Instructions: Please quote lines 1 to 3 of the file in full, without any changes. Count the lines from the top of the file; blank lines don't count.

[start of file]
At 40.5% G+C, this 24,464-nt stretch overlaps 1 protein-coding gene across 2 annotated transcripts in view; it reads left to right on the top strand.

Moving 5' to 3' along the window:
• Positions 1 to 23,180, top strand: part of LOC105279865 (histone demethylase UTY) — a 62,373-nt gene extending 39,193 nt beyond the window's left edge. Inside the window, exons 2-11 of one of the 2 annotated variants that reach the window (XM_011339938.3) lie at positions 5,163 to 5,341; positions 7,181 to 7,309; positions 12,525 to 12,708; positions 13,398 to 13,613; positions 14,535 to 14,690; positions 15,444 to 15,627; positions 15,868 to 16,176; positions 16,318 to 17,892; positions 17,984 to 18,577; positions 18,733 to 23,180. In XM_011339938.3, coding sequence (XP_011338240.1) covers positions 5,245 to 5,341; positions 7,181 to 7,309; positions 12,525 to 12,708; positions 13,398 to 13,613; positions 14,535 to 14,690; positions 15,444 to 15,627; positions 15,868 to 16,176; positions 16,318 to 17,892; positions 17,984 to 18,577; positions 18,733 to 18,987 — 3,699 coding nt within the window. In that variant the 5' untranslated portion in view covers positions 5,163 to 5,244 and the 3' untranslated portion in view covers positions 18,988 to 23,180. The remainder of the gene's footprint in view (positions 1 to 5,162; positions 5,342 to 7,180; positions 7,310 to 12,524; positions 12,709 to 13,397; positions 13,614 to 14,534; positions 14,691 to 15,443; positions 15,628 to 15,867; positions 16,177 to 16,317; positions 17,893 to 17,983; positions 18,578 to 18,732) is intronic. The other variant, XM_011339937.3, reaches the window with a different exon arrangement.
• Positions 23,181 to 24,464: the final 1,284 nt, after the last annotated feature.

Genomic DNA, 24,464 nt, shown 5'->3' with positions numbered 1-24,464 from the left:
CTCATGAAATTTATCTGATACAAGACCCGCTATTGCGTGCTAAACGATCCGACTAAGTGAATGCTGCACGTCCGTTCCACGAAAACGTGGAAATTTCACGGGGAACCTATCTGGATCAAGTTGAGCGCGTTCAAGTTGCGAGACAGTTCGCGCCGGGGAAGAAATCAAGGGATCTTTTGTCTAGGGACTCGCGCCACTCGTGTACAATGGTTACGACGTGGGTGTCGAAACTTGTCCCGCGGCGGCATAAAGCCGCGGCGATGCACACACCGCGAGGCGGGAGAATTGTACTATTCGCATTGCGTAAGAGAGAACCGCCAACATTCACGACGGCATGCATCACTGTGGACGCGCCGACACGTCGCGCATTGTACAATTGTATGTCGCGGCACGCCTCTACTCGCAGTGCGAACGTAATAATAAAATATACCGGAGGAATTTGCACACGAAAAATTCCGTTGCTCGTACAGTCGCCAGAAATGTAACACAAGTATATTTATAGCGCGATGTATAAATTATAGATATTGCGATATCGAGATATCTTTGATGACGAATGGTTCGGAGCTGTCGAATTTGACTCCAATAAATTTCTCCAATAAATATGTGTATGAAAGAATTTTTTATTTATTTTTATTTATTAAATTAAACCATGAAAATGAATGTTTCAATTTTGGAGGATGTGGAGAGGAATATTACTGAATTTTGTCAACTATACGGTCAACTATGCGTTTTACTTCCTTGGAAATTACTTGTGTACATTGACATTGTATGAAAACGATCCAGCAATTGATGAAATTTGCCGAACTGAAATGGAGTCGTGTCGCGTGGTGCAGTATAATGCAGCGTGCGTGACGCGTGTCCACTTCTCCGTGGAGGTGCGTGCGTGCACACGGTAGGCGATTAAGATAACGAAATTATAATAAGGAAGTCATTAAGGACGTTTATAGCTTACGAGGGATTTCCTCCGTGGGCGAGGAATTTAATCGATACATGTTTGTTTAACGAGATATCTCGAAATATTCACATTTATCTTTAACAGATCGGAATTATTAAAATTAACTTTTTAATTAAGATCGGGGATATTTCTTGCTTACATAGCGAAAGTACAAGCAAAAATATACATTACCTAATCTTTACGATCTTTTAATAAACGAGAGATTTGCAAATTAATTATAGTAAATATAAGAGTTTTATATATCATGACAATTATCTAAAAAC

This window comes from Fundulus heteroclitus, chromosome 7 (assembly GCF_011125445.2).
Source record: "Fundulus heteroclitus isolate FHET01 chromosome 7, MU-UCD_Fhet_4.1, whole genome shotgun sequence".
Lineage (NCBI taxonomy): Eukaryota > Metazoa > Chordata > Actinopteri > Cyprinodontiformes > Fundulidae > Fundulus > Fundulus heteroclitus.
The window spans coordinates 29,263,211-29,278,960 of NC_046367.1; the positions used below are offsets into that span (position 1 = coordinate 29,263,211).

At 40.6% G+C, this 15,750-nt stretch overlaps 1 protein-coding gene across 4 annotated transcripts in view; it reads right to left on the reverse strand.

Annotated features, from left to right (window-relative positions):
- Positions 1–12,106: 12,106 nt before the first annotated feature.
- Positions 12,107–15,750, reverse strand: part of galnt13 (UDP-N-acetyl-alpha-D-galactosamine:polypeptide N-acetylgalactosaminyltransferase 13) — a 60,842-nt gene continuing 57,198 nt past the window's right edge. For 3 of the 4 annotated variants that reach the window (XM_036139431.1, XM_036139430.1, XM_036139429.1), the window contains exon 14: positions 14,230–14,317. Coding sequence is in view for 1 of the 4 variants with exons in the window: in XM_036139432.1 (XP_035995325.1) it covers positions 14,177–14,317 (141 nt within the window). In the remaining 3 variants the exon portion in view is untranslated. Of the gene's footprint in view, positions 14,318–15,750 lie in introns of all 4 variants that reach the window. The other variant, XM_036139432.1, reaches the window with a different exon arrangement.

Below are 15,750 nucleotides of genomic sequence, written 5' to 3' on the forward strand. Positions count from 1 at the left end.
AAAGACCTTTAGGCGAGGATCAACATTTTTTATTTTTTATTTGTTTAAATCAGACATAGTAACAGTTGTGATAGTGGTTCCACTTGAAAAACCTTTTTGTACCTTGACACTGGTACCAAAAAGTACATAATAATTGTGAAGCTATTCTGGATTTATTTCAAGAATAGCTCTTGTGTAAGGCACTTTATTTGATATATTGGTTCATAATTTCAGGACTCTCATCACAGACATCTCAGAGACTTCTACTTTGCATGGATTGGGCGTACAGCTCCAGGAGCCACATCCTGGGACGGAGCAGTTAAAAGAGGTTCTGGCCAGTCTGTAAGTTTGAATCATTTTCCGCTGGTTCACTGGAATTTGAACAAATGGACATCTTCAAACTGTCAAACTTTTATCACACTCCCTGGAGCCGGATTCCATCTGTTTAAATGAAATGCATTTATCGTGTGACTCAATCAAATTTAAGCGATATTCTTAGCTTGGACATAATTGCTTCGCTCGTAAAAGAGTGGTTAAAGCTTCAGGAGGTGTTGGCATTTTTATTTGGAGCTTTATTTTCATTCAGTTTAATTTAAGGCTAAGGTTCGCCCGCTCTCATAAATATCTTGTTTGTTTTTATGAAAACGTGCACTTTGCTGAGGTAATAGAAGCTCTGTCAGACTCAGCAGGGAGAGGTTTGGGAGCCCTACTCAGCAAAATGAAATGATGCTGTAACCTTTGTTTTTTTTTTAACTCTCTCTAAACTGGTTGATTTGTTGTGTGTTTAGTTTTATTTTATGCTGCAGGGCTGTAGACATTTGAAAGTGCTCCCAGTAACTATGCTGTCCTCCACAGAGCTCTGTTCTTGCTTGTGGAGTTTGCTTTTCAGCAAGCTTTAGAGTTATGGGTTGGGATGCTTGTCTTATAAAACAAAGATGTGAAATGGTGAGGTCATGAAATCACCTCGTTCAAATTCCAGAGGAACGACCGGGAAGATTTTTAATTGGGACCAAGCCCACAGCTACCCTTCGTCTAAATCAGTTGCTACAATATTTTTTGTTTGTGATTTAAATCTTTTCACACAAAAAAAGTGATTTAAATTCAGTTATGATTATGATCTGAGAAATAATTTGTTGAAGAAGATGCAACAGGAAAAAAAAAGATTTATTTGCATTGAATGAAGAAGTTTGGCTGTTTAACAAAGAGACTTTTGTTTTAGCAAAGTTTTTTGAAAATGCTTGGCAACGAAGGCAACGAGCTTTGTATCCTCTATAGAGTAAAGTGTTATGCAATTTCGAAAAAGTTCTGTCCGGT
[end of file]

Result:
At 40.5% G+C, this 24,464-nt stretch overlaps 1 protein-coding gene across 2 annotated transcripts in view; it reads left to right on the top strand.

Moving 5' to 3' along the window:
• Positions 1 to 23,180, top strand: part of LOC105279865 (histone demethylase UTY) — a 62,373-nt gene extending 39,193 nt beyond the window's left edge. Inside the window, exons 2-11 of one of the 2 annotated variants that reach the window (XM_011339938.3) lie at positions 5,163 to 5,341; positions 7,181 to 7,309; positions 12,525 to 12,708; positions 13,398 to 13,613; positions 14,535 to 14,690; positions 15,444 to 15,627; positions 15,868 to 16,176; positions 16,318 to 17,892; positions 17,984 to 18,577; positions 18,733 to 23,180. In XM_011339938.3, coding sequence (XP_011338240.1) covers positions 5,245 to 5,341; positions 7,181 to 7,309; positions 12,525 to 12,708; positions 13,398 to 13,613; positions 14,535 to 14,690; positions 15,444 to 15,627; positions 15,868 to 16,176; positions 16,318 to 17,892; positions 17,984 to 18,577; positions 18,733 to 18,987 — 3,699 coding nt within the window. In that variant the 5' untranslated portion in view covers positions 5,163 to 5,244 and the 3' untranslated portion in view covers positions 18,988 to 23,180. The remainder of the gene's footprint in view (positions 1 to 5,162; positions 5,342 to 7,180; positions 7,310 to 12,524; positions 12,709 to 13,397; positions 13,614 to 14,534; positions 14,691 to 15,443; positions 15,628 to 15,867; positions 16,177 to 16,317; positions 17,893 to 17,983; positions 18,578 to 18,732) is intronic. The other variant, XM_011339937.3, reaches the window with a different exon arrangement.